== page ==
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United Kingdom, York

Day Trip to York

2 May 2015

I think York has to be one of the most interesting cities I’ve visited so far! I really liked how there were so many museums to visit, and how the city was so compact, everything could be easily covered via foot.

I only had about 6 hours to explore the city, but I think you could easily spend 2 days in York if you wish! The actual bus journey from Manchester to York was only 2 hours! However, I had to change buses at Leeds, and wait in between for an hour that’s why buses take longer than trains – but I didn’t have a choice because the buses were so much cheaper than the trains!

I felt very accomplished, considering I only had half a day because I visited the National Railway Museum (free!), walked along the city walls, visited the Museum Gardens, York Minster, had lunch at Betty’s Tea Rooms, walked through the Shambles district and visited the York Castle Museum! Not too bad for half a day innit.

Of course I would have loved to spend longer at each museum, and spend more time at the exhibits. Unfortunately, I had to rush through them due to limited time. I would have also liked to visit the Yorkshire Museum (they have a Richard III man or myth exhibition!!) and the Jorvik museum about vikings.

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I liked the National Railway Museum for it’s vintage feel, it’s as though you stepped back in time. And even though I’m not a train fanatic, it was interesting to read about all the different trains! Not only do they have royal carriages, and old British trains, but they have the Japanese bullet train as well as other locomotives and steam engines. And it’s super accessible as it’s near the Railway Station itself!

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I thought that the York Minster was really unique and special because it’s just not any ordinary church. It felt more like a museum than a church. Of course, this came with a high entry fee of 10 pounds (9 pounds for students). If you wanted to go up to the tower, it would have been 14 quid. However, not only do you get to see the cathedral, you get to visit the undercroft (which is this huge big underground interactive museum essentially, that explains the history of the York Minster!), as well as learn about stained glass and sculpturing. There’s also an orb showcasing medieval art. So I thought that you got to see a lot of things just by visiting the York Minster! They have really informative write-ups about each section, so I really liked that. It was different from the other churches that I visited.

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This was Sarah’s recommendation! Afternoon tea is such a quintessential English thing, I had to do it. What’s more, I love scones, clotted cream and jam, so it was pretty good, albeit pricey. My set was like 11 quid, which is like 22 sgd for 2 scones and a cup of tea ha ha ha. The whole ambience of the place was really quaint and fancy though!!

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These were taken at the York Castle Museum! I really liked this museum, because it isn’t as much of history as it is of day-to-day Victorian living. I think the York Museums are really wonderfully done and I would recommend it (5 quid for students, 6 quids for both York Castle and Yorkshire Museum). They talk of the common social history, and they decorated the museum to be just like how it was like in the olden days, so it was more of an immersive experience rather than picture-writeup picture-writeup. Sometimes, I could imagine how Tess of the D’urbervilles was living like in those days, so it was really cool! Alas, I couldn’t spend much time here because I had to rush back to catch my bus but I think i could have easily spent 2-3 hours here if I wanted!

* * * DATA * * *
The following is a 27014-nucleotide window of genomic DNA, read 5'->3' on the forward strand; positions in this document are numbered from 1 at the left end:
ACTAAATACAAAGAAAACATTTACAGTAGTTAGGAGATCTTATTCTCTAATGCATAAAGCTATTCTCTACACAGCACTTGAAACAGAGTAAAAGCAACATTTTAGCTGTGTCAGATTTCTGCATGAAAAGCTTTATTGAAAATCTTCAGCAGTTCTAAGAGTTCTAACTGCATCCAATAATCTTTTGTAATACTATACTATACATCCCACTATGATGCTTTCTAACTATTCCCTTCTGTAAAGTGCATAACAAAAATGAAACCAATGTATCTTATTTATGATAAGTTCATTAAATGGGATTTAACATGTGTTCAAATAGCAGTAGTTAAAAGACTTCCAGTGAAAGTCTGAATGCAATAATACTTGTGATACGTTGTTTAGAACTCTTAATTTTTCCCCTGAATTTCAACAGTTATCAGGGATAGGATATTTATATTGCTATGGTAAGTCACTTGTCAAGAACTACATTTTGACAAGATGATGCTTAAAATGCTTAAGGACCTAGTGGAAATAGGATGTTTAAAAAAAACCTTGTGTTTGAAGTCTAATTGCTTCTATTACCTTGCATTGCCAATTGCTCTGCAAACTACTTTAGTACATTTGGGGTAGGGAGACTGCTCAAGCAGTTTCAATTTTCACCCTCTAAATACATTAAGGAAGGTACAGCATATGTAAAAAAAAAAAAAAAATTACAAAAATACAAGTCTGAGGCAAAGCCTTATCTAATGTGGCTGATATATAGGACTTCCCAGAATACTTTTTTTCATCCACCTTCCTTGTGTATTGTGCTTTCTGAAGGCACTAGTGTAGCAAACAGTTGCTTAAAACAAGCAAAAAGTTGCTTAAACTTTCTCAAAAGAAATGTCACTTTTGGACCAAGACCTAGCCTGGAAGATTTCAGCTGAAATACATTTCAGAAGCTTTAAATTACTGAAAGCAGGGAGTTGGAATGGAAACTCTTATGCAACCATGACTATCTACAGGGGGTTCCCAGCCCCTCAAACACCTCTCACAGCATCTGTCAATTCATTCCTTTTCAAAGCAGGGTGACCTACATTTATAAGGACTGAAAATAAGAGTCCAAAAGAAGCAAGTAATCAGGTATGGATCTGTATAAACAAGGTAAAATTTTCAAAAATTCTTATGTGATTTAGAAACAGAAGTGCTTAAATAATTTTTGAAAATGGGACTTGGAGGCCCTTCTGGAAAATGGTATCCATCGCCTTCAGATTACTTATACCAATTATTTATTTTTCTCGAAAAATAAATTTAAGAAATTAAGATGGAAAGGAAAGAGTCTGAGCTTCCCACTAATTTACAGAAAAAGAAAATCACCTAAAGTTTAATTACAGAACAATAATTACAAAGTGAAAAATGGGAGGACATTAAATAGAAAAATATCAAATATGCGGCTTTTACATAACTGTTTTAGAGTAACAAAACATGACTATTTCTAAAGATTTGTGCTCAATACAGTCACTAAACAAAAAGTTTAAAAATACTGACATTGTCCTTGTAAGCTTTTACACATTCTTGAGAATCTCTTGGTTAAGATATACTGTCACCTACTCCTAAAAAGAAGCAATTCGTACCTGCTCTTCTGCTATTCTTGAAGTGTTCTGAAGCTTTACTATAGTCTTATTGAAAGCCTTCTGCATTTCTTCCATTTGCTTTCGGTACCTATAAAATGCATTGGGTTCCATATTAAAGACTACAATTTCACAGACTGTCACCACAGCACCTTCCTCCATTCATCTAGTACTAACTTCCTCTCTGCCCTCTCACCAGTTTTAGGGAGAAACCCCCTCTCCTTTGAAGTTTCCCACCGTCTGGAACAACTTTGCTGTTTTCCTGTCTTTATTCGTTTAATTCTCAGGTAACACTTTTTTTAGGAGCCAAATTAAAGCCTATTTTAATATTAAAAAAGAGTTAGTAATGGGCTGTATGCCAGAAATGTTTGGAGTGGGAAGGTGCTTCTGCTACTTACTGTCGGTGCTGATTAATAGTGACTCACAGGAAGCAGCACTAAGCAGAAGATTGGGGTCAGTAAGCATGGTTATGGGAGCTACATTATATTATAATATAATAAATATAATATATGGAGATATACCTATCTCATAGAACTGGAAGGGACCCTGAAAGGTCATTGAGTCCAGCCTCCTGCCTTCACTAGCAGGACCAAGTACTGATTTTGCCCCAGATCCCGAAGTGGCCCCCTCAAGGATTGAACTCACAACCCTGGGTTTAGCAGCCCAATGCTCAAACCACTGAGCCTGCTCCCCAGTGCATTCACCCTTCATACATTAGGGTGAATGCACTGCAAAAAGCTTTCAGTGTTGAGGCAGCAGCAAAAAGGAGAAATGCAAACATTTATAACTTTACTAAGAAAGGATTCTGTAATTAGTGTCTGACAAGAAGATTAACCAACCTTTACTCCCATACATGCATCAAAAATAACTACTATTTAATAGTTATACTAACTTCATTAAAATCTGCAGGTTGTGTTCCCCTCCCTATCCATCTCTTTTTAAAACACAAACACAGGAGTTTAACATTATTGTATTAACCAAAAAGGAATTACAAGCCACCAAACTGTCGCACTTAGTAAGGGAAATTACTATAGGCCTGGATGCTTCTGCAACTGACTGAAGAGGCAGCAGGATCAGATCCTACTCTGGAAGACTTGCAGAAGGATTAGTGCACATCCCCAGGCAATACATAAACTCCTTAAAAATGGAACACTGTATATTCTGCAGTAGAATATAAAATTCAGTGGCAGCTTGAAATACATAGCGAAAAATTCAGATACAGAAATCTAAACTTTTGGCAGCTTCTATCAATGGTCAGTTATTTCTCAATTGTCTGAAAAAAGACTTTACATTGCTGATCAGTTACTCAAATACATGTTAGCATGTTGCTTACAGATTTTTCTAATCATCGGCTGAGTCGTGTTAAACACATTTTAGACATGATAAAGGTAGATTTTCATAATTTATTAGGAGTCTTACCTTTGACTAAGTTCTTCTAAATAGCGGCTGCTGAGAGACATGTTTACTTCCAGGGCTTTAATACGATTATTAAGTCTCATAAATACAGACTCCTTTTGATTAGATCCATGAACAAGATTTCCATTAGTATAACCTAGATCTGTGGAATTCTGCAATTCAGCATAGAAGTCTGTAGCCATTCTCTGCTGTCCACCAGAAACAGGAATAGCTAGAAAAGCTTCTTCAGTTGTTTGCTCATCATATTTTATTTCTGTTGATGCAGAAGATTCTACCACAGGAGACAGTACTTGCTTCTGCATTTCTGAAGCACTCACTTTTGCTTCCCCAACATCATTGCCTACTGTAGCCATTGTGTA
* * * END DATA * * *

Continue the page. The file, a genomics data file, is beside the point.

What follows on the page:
They have different sections, like the Victorian living room, how births and death are regarded, dressing of the Victorian age, what jobs were common in that period, so I thought it was really interesting.

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Also, as I was scrolling through Instagram, I realized that Amos was in Manchester as well, and we decided to meet up for an impromptu dinner at this Indian place called Mylahore, where they served really good Indian food. I think i’m having too much asian food deprivation. The portions were way too big for us though, and we couldn’t finish, so I would suggest sharing. But I always love serendipitous moments like this, and we had really good conversations and dinner so yay for social media.

You can tell that I really love York from my pictures, and I think that everyone should seriously consider a day trip there! Such a lovely place 🙂

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Copenhagen, Exchange

Like a true Dane

Felt like a true blue dane today because after all this time of being in the city, I finally cycled from Nørrebro to Amager Strandpark Beach! #achievementunlocked It was my first time cycling about 10km, and I think I did pretty good for my first try 🙂

I think exploring the city by bike is one of the best ways to see the city, especially when the Sun was out, the weather was just way too beautiful and you could feel that everyone was in a joyous mood just soaking in the sun. I really enjoyed sightseeing, passing by the canals and parks and just admiring Copenhagen.